I have a question about crown moulding. I have some crown moulding that
the caulk line in separating on. I talked to a man at Lowe's and he said
that due to extremes in the weather here, hot and cold, that the only
thing that would work is silicone caulking. My friend who put it up is a
contractor, so he did a really nice job, even gluing joints etc. My
friend said it wouldn't be a good idea to use silicone, since it can't
be sanded. He then laughed and said at least I have really nice crown
moulding in the winter. Is there something I can use that wouldn't
shrink and expand like that. It's making me crazy. Any help would be
It is hard to say about the cause. There are techniques that can reduce
problems with expansion and contraction.
As for filling the joints, I would not use silicone. It tends to not
work well for a number of reasons including holding paint and problems
sanding it. Use painter's calk.
is the molding painted? if so, you can use a paintable latex caulk
such as "big stretch" and paint over it. silicone should not be used
since it can't be painted over. silicone is used as a sealant, not as
a painter's caulk. the big box stores are very poor places to get
advice. if the gap is not painted (the molding is natural wood), then
you are stuck with using wood putty that remains flexible.(use a
non-drying putty such as "color putty" and test it out to see that you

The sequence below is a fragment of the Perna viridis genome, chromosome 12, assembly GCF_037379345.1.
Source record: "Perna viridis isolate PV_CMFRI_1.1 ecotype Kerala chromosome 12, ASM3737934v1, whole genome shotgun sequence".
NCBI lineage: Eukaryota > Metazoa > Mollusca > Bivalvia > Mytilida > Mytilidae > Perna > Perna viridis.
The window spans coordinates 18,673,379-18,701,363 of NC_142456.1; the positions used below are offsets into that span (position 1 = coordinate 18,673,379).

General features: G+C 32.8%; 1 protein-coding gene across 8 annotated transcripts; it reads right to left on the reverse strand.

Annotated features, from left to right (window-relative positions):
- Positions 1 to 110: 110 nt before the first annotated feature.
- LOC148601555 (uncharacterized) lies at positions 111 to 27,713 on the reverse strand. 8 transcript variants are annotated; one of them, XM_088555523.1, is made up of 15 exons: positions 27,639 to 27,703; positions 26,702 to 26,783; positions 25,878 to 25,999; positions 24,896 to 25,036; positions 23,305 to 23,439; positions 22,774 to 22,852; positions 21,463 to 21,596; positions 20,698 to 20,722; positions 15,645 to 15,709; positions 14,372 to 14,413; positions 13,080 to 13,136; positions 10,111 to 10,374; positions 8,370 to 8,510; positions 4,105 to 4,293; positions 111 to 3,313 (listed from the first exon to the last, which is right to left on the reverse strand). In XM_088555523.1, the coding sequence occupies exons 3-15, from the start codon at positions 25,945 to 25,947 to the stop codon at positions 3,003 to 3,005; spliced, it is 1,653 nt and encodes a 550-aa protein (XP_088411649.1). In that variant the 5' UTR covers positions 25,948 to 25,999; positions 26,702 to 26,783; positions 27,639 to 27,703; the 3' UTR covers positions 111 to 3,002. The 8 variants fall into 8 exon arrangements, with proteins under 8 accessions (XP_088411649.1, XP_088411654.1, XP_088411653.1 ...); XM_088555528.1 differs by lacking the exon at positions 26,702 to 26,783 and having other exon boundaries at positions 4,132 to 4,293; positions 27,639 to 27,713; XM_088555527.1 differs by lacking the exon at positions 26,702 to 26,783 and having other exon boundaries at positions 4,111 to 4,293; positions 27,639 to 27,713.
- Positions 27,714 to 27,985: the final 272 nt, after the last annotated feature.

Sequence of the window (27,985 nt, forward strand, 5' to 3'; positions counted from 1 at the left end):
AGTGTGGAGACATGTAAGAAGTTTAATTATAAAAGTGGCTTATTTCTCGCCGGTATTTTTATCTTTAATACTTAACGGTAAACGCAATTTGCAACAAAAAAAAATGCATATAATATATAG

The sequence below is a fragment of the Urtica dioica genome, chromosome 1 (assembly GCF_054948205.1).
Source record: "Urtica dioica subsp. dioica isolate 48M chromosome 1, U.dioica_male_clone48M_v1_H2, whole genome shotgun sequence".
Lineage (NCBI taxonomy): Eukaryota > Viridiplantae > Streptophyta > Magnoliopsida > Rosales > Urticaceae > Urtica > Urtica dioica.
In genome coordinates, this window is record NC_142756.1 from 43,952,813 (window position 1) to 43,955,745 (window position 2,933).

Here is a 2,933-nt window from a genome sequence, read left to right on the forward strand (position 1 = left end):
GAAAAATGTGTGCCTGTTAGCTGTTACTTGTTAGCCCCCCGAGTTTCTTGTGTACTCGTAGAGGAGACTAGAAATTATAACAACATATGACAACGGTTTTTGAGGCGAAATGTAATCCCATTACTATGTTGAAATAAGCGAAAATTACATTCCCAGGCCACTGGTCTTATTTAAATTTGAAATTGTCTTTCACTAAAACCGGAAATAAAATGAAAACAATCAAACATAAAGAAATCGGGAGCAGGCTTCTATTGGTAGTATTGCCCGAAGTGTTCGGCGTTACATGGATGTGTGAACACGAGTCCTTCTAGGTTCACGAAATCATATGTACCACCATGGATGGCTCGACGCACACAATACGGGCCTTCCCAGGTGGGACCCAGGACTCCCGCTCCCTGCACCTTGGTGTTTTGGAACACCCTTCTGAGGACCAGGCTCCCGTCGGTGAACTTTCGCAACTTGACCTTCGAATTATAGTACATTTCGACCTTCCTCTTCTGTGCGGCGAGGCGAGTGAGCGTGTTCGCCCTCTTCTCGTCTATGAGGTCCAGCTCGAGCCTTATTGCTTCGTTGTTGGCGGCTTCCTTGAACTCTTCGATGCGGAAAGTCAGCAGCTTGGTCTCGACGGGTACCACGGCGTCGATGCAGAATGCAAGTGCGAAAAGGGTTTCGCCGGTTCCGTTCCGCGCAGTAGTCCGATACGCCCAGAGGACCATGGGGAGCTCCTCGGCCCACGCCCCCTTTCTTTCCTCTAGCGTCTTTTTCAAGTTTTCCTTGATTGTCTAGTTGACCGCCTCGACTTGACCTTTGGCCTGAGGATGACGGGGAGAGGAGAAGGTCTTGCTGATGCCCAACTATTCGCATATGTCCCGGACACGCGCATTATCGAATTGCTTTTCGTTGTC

have a good color match) if there is a gap between natural wood and a
painted wall, you can put painter's tape on the wood, caulk with
paintable latex caulk, touch up the paint, and pull the tape.
Don't use silicone. It can't be painted. What you want is "Elastomeric"
caulk. Ask the paint guy at Home Depot, or better yet, a real paint store.
The brand I use is "DAP Premium Elastomeric Latex Sealant". I've never had
a problem with cracking on baseboards nor crown mouldng.
I would agree one of the betterDAP's (not DAP painters caulk) is a better
Also, various companies have made paintable silicone for some time now,
including DAP: http://www.dap.com/product_details.aspx?product_id (4
On Sun, 27 Aug 2006 15:21:06 -0700, "Cheri" <gserviceatinreachdotcom>
All wood moves. The molding should have been coped such so that the
visibility of the cracks are minimal. If your molding is painted use
caulk that can be painted. I'm not sure if silicone caulk can be
"Cheri" <gserviceatinreachdotcom> wrote in message
The caulk being referenced, hopefully, is siliconized acrylic latex caulk.
This is NOT the same as silicone. Go to Sherwin-Williams and buy some 1100A
caulk. It is the caulk spec'd by the Sherwin-Williams techs for replacing
other caulks that have failed (like the colored caulks). They do offer a
better caulk, but who needs anything better than 55 year caulk?
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